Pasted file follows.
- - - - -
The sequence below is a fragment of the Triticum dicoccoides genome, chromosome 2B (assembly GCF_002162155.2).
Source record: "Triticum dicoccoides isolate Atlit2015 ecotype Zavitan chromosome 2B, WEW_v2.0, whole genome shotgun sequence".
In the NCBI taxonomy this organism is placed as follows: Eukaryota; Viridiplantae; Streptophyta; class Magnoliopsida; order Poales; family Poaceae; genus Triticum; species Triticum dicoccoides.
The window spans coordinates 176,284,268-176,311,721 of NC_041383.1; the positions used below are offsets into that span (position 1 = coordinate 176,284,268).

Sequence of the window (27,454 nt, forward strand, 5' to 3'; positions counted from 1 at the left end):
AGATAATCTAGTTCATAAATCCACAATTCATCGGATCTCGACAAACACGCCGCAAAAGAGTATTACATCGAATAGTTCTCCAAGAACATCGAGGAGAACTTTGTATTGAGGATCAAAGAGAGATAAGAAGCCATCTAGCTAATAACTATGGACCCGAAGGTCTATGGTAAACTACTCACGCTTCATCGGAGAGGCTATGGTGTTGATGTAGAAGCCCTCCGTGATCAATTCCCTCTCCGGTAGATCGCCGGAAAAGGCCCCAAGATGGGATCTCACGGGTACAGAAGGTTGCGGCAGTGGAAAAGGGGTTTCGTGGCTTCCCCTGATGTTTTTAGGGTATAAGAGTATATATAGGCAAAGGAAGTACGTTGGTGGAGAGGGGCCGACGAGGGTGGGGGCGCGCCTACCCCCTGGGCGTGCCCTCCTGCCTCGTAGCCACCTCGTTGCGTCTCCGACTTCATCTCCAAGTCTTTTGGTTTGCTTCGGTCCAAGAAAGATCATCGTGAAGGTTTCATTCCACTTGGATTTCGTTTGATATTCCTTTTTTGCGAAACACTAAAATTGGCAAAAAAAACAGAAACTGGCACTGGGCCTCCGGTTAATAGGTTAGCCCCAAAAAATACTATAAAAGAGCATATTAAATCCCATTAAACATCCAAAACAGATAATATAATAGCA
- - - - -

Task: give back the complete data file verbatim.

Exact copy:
The sequence below is a fragment of the Triticum dicoccoides genome, chromosome 2B (assembly GCF_002162155.2).
Source record: "Triticum dicoccoides isolate Atlit2015 ecotype Zavitan chromosome 2B, WEW_v2.0, whole genome shotgun sequence".
In the NCBI taxonomy this organism is placed as follows: Eukaryota; Viridiplantae; Streptophyta; class Magnoliopsida; order Poales; family Poaceae; genus Triticum; species Triticum dicoccoides.
The window spans coordinates 176,284,268-176,311,721 of NC_041383.1; the positions used below are offsets into that span (position 1 = coordinate 176,284,268).

Sequence of the window (27,454 nt, forward strand, 5' to 3'; positions counted from 1 at the left end):
AGATAATCTAGTTCATAAATCCACAATTCATCGGATCTCGACAAACACGCCGCAAAAGAGTATTACATCGAATAGTTCTCCAAGAACATCGAGGAGAACTTTGTATTGAGGATCAAAGAGAGATAAGAAGCCATCTAGCTAATAACTATGGACCCGAAGGTCTATGGTAAACTACTCACGCTTCATCGGAGAGGCTATGGTGTTGATGTAGAAGCCCTCCGTGATCAATTCCCTCTCCGGTAGATCGCCGGAAAAGGCCCCAAGATGGGATCTCACGGGTACAGAAGGTTGCGGCAGTGGAAAAGGGGTTTCGTGGCTTCCCCTGATGTTTTTAGGGTATAAGAGTATATATAGGCAAAGGAAGTACGTTGGTGGAGAGGGGCCGACGAGGGTGGGGGCGCGCCTACCCCCTGGGCGTGCCCTCCTGCCTCGTAGCCACCTCGTTGCGTCTCCGACTTCATCTCCAAGTCTTTTGGTTTGCTTCGGTCCAAGAAAGATCATCGTGAAGGTTTCATTCCACTTGGATTTCGTTTGATATTCCTTTTTTGCGAAACACTAAAATTGGCAAAAAAAACAGAAACTGGCACTGGGCCTCCGGTTAATAGGTTAGCCCCAAAAAATACTATAAAAGAGCATATTAAATCCCATTAAACATCCAAAACAGATAATATAATAGCA